Monday is going to feel weird.
It’s Opening Day for the Red Sox. They host the Pittsburgh Pirates. The temperature will be in the mid-40s. Pregame ceremonies at Fenway Park will be business as usual. And when the first pitch is thrown by Rick Porcello at approximately 2:05 p.m., baseball season will have officially begun.
Something won’t feel right though. There will be something missing. And in the bottom of the first inning, it will hit us like a ton of bricks.
David Ortiz will not be there.
Perhaps he’ll make an appearance at the ball park or be in attendance in some capacity. But he won’t be where we’re used to seeing him, and ultimately, where we all want him to be.
“Now batting for the Red Sox, the designated hitter, number 34, David Ortiz.”
Ortiz is now retired. His baseball career is over. It’s a day we all knew was coming. He announced it the previous offseason, sparking his “Farewell Tour” in 2016. But as much as we celebrated his final year and said our goodbyes the only way we know how, it’s not something that has truly hit home just yet.
That will all change on Monday afternoon.
You’ll see Dustin Pedroia. You’ll see Mookie Betts. You’ll see Hanley Ramirez. But Big Papi won’t be there to drive them in. Ortiz won’t be there to stare down the opposing pitcher as he takes his time strutting to the plate from the on-deck circle. We won’t hear his name called, even though we’ll all be expecting to hear it. That will be the moment it hits us. Ortiz is done. And he’s not walking back through that door.
What makes this harsh reality so much more devastating is the fact that, if Ortiz did walk back through that door, he’d probably hit .310 with 30 home runs and 110 RBI.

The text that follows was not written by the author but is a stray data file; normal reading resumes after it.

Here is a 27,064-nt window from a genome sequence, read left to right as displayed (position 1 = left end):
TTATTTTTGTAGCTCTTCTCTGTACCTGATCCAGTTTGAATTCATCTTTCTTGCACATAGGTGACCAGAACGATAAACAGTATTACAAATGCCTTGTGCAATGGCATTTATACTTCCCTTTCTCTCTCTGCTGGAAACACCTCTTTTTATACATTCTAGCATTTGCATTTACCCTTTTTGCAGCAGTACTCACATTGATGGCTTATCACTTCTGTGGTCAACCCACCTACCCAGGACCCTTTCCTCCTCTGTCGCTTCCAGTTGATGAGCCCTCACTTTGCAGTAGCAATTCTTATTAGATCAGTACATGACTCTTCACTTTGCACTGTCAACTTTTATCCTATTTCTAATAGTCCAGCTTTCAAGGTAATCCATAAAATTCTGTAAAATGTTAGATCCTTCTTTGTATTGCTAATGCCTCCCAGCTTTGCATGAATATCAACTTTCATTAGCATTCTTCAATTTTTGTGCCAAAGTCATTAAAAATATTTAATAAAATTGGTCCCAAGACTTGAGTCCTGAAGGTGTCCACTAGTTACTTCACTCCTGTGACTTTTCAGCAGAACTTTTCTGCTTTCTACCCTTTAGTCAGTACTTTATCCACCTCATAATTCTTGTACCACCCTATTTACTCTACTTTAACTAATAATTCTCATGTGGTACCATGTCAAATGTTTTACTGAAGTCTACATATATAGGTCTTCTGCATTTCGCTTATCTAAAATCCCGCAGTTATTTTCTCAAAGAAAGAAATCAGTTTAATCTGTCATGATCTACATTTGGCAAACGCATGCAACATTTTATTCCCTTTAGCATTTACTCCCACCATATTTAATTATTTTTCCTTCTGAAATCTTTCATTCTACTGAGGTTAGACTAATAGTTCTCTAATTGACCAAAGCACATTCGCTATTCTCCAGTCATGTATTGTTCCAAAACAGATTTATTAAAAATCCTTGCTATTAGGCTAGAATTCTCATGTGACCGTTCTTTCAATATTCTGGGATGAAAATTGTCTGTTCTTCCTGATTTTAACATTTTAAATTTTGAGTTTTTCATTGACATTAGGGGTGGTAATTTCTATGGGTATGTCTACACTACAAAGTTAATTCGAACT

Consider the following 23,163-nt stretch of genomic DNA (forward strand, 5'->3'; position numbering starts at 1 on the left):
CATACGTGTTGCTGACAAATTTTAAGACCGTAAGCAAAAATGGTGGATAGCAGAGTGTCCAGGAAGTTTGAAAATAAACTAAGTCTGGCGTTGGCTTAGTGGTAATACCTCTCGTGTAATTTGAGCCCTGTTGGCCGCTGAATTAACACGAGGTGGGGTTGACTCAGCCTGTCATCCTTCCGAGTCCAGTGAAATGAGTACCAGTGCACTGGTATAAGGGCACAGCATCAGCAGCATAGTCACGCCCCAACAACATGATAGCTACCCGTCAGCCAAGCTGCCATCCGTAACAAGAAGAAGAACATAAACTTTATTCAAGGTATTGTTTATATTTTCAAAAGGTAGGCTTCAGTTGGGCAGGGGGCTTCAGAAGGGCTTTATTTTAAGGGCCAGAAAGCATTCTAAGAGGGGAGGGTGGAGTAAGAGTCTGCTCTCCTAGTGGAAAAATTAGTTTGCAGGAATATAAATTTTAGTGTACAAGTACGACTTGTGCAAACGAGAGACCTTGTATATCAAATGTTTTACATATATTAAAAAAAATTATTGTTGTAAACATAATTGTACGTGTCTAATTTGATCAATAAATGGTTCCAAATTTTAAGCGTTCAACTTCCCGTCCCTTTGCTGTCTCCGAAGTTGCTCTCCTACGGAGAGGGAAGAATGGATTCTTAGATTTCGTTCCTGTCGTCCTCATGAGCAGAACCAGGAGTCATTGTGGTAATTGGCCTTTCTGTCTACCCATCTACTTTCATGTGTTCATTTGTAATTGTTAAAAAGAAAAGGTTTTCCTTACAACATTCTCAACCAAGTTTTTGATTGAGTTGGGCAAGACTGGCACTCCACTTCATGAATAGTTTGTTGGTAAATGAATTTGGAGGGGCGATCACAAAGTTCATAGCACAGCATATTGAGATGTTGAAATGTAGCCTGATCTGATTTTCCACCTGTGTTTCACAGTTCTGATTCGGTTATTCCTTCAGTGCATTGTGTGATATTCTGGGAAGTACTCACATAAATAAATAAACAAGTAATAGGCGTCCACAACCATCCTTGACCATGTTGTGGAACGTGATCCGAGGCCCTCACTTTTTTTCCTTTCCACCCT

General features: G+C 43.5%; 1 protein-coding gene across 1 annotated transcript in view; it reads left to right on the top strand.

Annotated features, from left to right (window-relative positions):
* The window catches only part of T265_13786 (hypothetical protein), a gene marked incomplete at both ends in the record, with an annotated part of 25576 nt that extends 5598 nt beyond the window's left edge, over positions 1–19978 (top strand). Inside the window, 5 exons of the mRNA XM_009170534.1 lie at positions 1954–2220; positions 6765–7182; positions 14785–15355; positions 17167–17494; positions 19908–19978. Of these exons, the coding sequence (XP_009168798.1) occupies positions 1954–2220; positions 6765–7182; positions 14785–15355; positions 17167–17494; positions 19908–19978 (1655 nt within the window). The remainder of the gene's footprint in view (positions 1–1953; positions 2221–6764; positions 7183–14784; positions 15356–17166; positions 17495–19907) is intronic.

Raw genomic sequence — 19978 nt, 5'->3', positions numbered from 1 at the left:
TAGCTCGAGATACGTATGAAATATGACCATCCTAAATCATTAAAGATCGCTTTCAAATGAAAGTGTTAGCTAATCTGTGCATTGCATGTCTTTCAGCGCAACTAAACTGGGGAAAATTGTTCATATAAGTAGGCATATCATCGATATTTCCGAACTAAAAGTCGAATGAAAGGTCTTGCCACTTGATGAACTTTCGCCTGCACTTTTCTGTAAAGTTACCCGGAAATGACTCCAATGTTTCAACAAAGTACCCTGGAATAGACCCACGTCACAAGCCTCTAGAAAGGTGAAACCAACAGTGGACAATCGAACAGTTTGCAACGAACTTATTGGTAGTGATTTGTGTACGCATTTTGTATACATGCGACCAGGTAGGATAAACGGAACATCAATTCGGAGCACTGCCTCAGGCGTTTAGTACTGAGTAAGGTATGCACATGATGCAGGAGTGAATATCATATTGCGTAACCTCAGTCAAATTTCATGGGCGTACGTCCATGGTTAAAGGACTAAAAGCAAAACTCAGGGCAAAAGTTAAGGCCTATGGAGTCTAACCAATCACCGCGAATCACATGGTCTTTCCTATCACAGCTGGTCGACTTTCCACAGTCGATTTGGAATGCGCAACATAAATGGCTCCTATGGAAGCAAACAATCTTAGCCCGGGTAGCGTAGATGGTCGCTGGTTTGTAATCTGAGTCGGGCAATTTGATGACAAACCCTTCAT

He walked away from the game hitting .315 with 38 home runs, 127 RBI, and a Major-League leading OPS of 1.021 in his final season.
Ortiz was my American League MVP in 2016. There wasn’t a single hitter who pitchers feared more than him last year. And you don’t just lose an icon like that and move on like it’s nothing. That goes for both the fans and the organization. Ortiz is a legend. But he’s a legend who can probably still play at a high level, if he really wanted to.
I don’t mean to make it sound like he wasn’t hurting at the age of 40. Because he was. And at that age, a 162-game season is more than just a grind. Especially when you play in 151 of those games at an MVP-caliber level.
I also don’t mean to get too dramatic here. But if championships mean anything to you — and they should — then Ortiz is the greatest Red Sox player who’s ever lived. That’s how I feel, at least. So I’m just trying to prepare you for what I imagine will be a “Oh [bleep], we’re never going to see Big Papi play again” moment.
The mere thought of it hasn’t been fun to talk about. And as much as we all think we’re prepared for life after Ortiz, there’s no way it’s actually hit home yet. That will come on Monday. Opening Day at Fenway. Without him.
It just won’t be the same.
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